Genosha, once the graveyard for 16 million mutants, is now crawling with life! Well, alien and zombie life (half-life?), that is. Suddenly swarmed, the X-Men have called in a small army of psychics to stave both invasions. Can they succeed? Read on with Dani Kinney and Kayleigh Hearn to find out!
Empyre: X-Men #3
Vita Ayala (writer), Ed Brisson (writer), Andra Broccardo (artist), VC’s Clayton Cowles (letterer), Tom Muller (design), Zeb Wells (writer), Nolan Woodard (colorist)
August 12, 2020
We’ve reached the penultimate issue of Empyre: X-Men, which brings us more mutants, more aliens, more zombies, and now, more psychics. This issue features the new creative team of Vita Ayala, Zeb Wells, Ed Brisson, and Andrea Broccardo. Folks, what did we think of this issue?
Dani Kinney: It continues to feel like work to enjoy the Empyre issues. This is true for me both in a narrative sense and in visual sense. Visually, with horde/zombie media, there’s a really delicate balance that artists in any medium need to sustain, to keep the overwhelming threat of the zombie from becoming visually chaotic. I don’t know that this issue maintains that balance, and the art often dips a little far into feeling disruptively chaotic in a visual sense, or it feels like the threat of the zombie just isn’t there. This transforms otherwise gorgeous art into visual story that is hard to track, and I felt myself consistently needing to reorient to another yellowy-orange horizon with same-ish earth tones consuming the surroundings. This did have the effect of really creating a sense of visual relief for me the reader to match the narrative relief of the story, when Nightcrawler BAMFS in, and finds a way to make a super-soaker feel daring and exciting! Overall the story feels good, but I don’t find myself totally captivated.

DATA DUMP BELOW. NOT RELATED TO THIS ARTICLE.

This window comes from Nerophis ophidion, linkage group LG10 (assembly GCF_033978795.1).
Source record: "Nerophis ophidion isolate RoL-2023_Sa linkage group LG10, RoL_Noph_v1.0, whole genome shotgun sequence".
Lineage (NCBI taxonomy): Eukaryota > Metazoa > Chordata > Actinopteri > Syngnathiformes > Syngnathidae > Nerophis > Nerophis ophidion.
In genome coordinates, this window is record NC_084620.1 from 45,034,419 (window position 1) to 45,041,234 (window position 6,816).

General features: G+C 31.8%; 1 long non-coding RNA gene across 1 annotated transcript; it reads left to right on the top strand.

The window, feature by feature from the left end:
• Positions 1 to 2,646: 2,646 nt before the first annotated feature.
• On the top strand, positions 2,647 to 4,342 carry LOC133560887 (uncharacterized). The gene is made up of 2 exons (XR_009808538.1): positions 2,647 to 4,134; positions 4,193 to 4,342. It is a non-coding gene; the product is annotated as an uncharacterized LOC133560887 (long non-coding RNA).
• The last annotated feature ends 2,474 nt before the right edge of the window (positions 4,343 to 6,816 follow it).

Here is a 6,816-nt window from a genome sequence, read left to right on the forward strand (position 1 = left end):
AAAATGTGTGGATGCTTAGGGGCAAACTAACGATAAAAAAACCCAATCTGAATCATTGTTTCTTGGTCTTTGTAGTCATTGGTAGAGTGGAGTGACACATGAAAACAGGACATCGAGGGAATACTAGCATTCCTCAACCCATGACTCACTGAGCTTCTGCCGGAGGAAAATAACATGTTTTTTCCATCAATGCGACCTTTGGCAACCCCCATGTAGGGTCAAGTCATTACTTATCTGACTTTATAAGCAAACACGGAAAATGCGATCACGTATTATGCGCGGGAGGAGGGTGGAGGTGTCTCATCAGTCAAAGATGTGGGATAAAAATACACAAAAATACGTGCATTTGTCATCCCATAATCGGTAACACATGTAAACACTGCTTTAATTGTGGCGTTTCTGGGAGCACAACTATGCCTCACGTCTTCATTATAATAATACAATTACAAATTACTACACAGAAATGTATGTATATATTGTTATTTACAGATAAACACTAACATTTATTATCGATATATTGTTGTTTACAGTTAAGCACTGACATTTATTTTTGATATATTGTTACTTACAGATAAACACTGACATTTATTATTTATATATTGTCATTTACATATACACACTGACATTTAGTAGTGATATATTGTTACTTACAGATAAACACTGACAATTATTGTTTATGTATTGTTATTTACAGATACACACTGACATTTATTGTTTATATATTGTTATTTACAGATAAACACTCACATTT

Kayleigh Hearn: Empyre: X-Men #3 reminds me of that meme of the unfinished horse drawing, you know, where the first half of the horse’s body is detailed and lifelike, but it becomes more rushed and sketchy ’til it’s a crude stick figure of a horse? It’s not a bad comic, and all of the creators have done good work, but I don’t think the pass-the-baton method of writing this miniseries worked to all their strengths. The aspects I found most interesting in issue #1, like the X-Corp worldbuilding and Scarlet Witch’s search for redemption, are absent here and the zombie mayhem is a bit overpowering. This is also a shame because unfortunately, due to the Covid-19 pandemic delaying Children of the Atom, this is technically Vita Ayala’s debut in a Dawn of X title.
This issue features some fresh faces, including psychics like the Cuckoos and Quentin Quire, and even Nightcrawler with a super-soaker. Did anyone stand out for you amid the mayhem?
Dani: I think this issue takes the prize for the most interesting element of the organic-technological elements of Krakoa. Seeing Krakoa craft organic Wooden Exo-Suits for the combatants feels like something straight out of a D&D session. And that’s delightful. Krakoa is the best Cleric. This was a small, understated part of the issues, but seeing Krakoa able to interface with the mutant fighters in this way really was endearing, and provided yet another slice of exciting world building that I look forward to seeing more of in the future. I will say, I’ve now come to expect that any issue featuring Quentin will provide me the satisfaction of watching him get his ass handed to him, so I was a little grumpy that he made it out of this one.
Kayleigh: Last time, Cori predicted that surely Quentin would bite it, but sadly he makes it through the issue in one piece. (We’ll always have X-Force!) Broccardo does a great job drawing the Krakoan Exo-Suits, which makes me wonder when we’ll see someone (Cypher?) wearing Krakoa like a giant wooden Gundam. And I love Kurt with the super-soaker. “It’s BAMF or nothin’!”
Speaking of un-fresh faces, though, this issue really emphasizes the body horror element of a zombie story, with poor Multiple Man having to use his own dupes’ severed limbs as projectiles at one point. Do we have any zombie fans here?